Being a student at Oxford is busy occupation. Between the masses of lectures, tutorials and vain attempts to hold down a social life, its no wonder we struggle to find time to cook.
Having to rely on college catering is a risky business. Chaotic schedules of rehearsals, classes, training sessions, and the occasional nap often result in students missing meal times, and having the unenviable task of throwing together something edible at the end of a long day.
Being all too aware of this problem, I asked myself, is there a better way for students to eat?
A possible solution may lie in the purchase of a slow-cooker.
Over the vacation Santa was kind enough to leave me one under my tree which, despite making me feel very old, did make me quite excited at the thought of coming home in the freezing evenings to a steaming pot of delicious casserole or spaghetti bolognaise.
For those of you who don’t know, a slowcooker cooks your meal – slowly – throughout the day, saving you the trouble of preparing a meal when you get home. You simply chop up all your ingredients in the morning, leave it to steam for six-eight hours, then open up the pot to consume a tasty meal.
While this does involve a degree of preparation in the morning, the cooking itself is a one-step, chop-and-chuck process, and the machine is very simple to use.
There’s also a lot of variety with the meals you can make. While my first thoughts were only of hot stews to ward off the cold, popular recipes include curries, soups, lasagne, chicken, and even cakes if you’re feeling adventurous. They’re also great for those seeking healthier alternatives, eliminating the temptation to order food in, or wander down to the nearest chippy in search of sustenance.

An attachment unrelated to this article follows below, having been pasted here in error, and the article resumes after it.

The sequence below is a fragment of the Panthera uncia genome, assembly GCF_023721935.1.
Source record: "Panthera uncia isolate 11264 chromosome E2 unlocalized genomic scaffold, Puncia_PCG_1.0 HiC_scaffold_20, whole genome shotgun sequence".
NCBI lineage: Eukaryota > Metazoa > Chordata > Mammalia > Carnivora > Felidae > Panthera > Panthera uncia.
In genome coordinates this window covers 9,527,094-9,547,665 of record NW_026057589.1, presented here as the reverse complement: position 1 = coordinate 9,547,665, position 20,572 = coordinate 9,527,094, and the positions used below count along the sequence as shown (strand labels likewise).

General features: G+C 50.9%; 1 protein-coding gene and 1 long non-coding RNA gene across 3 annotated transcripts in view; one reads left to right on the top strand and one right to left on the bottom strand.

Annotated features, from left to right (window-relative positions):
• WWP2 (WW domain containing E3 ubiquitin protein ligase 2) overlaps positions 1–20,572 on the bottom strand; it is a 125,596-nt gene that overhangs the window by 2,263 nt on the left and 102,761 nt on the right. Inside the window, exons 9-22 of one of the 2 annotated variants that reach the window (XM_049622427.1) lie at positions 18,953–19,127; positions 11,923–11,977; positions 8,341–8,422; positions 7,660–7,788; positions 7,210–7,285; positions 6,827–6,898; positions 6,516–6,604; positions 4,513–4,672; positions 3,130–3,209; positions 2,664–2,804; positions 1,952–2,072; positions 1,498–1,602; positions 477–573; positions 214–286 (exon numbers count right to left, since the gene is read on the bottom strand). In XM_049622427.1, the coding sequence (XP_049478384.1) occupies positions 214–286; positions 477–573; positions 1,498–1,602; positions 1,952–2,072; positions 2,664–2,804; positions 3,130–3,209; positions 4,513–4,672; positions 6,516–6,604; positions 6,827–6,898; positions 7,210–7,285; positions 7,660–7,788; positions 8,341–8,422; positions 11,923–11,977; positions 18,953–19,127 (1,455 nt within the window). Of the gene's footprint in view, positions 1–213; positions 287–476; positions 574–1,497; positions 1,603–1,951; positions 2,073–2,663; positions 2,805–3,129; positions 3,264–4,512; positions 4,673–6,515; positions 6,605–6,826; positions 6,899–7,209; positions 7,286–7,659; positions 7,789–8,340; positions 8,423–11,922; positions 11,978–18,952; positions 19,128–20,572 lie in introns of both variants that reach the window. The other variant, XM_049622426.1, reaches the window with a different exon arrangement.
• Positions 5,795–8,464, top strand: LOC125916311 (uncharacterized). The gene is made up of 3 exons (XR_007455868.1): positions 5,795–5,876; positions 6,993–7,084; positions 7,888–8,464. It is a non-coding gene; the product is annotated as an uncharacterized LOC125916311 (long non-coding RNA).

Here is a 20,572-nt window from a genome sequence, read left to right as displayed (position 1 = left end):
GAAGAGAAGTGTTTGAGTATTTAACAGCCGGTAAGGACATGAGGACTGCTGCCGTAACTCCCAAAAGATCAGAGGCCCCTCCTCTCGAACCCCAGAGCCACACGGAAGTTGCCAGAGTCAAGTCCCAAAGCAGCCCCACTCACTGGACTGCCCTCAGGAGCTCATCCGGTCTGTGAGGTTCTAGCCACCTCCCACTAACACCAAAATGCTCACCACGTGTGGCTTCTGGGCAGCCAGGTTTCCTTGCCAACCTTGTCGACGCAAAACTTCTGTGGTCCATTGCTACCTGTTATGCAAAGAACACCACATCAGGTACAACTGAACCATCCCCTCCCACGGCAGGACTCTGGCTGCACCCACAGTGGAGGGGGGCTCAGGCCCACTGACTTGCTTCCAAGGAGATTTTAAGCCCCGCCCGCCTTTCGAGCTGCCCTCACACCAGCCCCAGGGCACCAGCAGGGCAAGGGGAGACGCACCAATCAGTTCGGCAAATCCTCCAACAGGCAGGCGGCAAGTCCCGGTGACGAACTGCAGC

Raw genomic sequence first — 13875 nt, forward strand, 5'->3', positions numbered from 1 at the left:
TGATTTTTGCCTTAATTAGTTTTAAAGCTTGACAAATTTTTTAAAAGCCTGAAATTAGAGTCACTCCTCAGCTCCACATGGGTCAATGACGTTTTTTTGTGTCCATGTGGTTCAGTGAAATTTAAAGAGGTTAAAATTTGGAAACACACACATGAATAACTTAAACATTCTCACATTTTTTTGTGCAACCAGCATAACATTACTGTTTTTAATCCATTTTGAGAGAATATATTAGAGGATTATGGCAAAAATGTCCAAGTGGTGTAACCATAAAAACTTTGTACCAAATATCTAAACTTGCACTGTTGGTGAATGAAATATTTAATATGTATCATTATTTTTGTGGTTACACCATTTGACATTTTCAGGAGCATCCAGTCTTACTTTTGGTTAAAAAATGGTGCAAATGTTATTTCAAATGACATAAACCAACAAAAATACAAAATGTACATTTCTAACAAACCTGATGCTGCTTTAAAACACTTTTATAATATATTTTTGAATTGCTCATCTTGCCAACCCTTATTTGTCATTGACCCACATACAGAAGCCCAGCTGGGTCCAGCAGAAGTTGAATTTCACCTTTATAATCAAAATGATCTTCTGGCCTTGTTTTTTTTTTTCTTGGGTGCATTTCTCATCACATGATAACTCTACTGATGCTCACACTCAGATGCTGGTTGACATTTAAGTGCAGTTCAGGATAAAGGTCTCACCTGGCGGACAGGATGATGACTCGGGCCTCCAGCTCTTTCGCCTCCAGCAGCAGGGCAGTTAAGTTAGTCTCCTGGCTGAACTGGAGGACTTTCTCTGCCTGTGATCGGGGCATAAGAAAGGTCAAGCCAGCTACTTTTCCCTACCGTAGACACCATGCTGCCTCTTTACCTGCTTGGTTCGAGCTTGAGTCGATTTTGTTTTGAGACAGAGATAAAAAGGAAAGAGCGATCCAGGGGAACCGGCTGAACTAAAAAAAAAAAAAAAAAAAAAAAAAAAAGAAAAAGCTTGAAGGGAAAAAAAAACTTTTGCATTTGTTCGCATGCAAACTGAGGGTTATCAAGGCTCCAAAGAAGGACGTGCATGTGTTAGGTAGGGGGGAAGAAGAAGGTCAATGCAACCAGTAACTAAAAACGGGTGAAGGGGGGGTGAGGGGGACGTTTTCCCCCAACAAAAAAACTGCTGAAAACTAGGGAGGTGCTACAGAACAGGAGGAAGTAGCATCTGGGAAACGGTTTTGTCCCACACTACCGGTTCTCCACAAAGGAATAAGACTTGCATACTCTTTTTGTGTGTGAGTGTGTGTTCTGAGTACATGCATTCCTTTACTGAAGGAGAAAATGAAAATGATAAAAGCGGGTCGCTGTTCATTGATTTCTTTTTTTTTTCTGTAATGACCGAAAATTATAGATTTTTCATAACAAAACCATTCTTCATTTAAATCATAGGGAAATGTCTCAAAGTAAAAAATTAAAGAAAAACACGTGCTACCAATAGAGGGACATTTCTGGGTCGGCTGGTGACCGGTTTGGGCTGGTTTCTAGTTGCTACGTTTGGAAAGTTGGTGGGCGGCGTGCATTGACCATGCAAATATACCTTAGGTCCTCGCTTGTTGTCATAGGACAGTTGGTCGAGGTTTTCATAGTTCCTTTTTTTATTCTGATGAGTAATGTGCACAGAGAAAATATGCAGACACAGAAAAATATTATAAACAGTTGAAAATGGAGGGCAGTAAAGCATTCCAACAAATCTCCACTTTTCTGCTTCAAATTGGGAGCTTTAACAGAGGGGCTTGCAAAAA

Slow-cookers are also compatible with a student budget, with prices ranging between £10-£30 for a small model. While using it does force you to buy your own ingredients, the lengthy steaming process can tenderize less expensive cuts of meat, allowing for money to be saved on ingredients. They also use significantly less electricity than an oven, and leftover portions can be refrigerated, ready to eat at a later date.
Inevitably the biggest downside of slowcookers is the amount of time they take up. Preparing meals does involve that little bit of extra work in the mornings, which limits their usefulness for those inclined to sleep-in as much as they can.
Additionally, the planning of meals alongside the weekly food shop takes up more time than simply attending college meals.
Nevertheless, they do offer a refreshing sense independence for anyone finding themselves rushing around in the evenings, and can be an invaluable tool for anyone seeking to eat well on a budget.